Digital and Online Fraud

You should be careful when clicking on links, especially in your emails. These links could inadvertently activate malware or make you visit a fake website.

If you are logging into online banking or committing to a purchase when shopping online, the website address bar should change from http://www.exampleofawebsite.co.uk to https://www.exampleofawebsite.co.uk. A padlock should also be displayed next to the company name in the address bar, which indicates a secure site. If you do not see this when being asked for your payment details, do not continue.
 

Compromised emails

Email accounts are a growing target for fraudsters. With access to an email account, a fraudster can profile the contacts and read the email history to look for upcoming financial transactions or deals. Fraudsters can then impersonate the account holder, typically telling their contacts that their bank account details have changed and rerouting all future payments to the fraudster.

For example, if a fraudster gains access to an email account when a house purchase is taking place, he/she may be able to change the beneficiary details for the sale a few days before the sale is due to take place. The compromised email account could be that of the seller or the solicitors.

There are certain measures you can take to try and protect yourself:

  • Always verify sensitive information requests, especially payments, using another means  such as a telephone call to the beneficiary to check the details.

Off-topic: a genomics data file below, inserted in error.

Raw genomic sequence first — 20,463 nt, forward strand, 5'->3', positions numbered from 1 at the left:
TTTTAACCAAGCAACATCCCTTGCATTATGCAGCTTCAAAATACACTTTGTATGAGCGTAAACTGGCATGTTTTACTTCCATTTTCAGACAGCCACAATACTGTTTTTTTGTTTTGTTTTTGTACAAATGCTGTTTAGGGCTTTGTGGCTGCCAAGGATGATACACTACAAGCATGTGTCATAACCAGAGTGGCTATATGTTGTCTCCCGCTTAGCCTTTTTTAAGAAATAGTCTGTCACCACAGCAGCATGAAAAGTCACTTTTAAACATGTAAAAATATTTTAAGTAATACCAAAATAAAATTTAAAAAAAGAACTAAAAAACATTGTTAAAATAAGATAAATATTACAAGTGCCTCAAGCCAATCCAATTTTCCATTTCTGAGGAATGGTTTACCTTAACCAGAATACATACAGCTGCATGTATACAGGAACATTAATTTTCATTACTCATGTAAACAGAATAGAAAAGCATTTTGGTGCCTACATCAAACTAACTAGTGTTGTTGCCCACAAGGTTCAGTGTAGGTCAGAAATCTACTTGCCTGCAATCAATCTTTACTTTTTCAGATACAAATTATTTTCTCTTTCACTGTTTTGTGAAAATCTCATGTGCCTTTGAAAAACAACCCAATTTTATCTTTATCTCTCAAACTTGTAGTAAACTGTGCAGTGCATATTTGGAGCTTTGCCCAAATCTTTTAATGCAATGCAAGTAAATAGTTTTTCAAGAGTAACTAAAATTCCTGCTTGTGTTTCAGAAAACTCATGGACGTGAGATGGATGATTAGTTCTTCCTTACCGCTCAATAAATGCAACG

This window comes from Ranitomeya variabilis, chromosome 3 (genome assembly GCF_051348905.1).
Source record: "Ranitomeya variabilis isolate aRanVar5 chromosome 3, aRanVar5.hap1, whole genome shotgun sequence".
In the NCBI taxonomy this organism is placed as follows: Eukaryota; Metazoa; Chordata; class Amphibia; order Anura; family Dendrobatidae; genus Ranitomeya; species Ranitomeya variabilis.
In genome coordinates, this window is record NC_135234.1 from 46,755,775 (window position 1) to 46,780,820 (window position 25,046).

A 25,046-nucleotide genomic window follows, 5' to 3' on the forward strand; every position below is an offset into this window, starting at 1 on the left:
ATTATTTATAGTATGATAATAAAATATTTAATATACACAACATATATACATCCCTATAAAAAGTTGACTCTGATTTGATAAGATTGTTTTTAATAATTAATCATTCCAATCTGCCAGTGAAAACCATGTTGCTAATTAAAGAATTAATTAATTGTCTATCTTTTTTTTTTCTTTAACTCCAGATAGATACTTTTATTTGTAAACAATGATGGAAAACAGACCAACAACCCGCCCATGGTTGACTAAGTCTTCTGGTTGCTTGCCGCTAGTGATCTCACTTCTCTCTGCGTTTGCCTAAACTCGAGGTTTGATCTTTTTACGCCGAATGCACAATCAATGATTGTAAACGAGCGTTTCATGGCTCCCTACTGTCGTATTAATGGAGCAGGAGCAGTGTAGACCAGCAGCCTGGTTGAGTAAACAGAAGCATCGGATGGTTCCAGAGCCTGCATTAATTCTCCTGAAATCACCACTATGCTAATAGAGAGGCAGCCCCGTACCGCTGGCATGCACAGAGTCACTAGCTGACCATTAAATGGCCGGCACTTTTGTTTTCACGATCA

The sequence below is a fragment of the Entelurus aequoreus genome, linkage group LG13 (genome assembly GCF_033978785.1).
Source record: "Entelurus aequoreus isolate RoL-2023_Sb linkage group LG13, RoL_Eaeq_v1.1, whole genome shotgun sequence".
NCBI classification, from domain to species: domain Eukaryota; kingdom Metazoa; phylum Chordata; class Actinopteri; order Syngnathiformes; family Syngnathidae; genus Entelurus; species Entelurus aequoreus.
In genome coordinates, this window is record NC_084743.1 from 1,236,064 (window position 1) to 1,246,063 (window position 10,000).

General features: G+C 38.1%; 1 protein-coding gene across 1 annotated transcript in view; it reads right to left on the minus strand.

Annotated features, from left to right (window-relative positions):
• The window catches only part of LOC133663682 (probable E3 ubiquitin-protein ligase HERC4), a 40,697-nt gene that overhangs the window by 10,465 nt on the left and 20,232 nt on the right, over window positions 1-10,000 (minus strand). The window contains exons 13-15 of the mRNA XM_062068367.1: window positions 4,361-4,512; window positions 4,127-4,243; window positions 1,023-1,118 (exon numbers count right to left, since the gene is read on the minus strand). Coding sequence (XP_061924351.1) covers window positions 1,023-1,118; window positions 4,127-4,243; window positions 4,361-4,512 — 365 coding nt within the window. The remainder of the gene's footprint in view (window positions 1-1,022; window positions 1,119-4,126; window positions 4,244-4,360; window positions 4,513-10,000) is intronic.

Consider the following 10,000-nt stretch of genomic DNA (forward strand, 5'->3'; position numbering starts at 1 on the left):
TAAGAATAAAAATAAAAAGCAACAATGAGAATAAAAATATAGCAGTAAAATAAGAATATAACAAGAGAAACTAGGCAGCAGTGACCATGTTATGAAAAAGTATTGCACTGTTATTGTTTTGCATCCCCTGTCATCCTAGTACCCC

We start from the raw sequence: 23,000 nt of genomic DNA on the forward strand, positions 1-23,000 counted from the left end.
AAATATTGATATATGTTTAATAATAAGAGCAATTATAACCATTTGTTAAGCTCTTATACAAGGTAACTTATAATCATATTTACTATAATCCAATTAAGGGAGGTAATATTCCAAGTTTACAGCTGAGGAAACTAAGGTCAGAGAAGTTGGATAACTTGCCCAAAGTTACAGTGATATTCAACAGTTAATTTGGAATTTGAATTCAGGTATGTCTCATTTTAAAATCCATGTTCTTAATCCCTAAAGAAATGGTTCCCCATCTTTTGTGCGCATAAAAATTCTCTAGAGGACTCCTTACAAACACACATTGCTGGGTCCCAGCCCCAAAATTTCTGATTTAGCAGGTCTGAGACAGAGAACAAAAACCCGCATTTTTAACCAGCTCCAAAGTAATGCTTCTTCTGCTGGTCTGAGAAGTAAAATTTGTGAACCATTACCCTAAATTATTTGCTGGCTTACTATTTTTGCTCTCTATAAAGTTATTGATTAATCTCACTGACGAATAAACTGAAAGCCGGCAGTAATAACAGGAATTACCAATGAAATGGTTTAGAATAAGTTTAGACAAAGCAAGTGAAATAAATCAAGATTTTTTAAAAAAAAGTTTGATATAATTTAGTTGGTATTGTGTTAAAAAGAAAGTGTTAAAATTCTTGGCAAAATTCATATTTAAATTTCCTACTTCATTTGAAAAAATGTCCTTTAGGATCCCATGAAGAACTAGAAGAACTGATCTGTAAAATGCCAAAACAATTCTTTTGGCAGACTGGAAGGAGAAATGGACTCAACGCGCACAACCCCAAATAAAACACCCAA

• Always use strong passwords which are generally long and have a mixture of characters.
  • Consider using a two-factor authorisation process for your email account.

If you think your email has been compromised, change your password, inform the bank and seek professional IT assistance.
 

Malware

“Malware” or malicious software can be used to perpetrate a variety of scams online, many of which go undetected at the time. Typically, fraudsters will send an unsolicited email which contains an attachment or a link to another website. Simply by clicking on the attachment or link, the malware can be downloaded onto the victim’s device without any noticeable request of permission. Sophisticated malware may try to check the stored data on your internet browser by looking at your cookies. For example, you may have asked your internet browser to remember the password for an online retailer.

Spying activity can allow a fraudster access to websites you visit. This means that they can profile your behaviour or prompt an attempt at fraud from another channel such as a telephone call. Malware may also allow a fraudster access to your files and folders which may contain sensitive documents. Malware can also enable a fraudster to take control of your device remotely, allowing them complete control of your device and any programmes or applications you have open.

To avoid malware fraud, there are certain measures you can take:

  • Avoid clicking on links or attachments in your emails unless you have verified the content.
  • Ensure your antivirus software is up to date.
  • Seek professional IT advice if you suspect your device has been compromised.
     

Shopping online

We continue to see examples of the public buying goods online which turn out to be a scam. Wherever possible, you should buy goods from trusted brands and merchants. The old adage “if it looks too good to be true, it probably is” rings true to many victims of this type of fraud. Take care when making payments that the address bar is still for the same company you are dealing with and you have not been redirected to another website.

To avoid fraud from shopping online, you should:

  • Only buy goods from well-known and recognised merchants.
  • Research companies you are unsure of. For example, you could check Companies House or see if they have some kind of recognised accreditation such as “ATOL protected” for holiday purchases.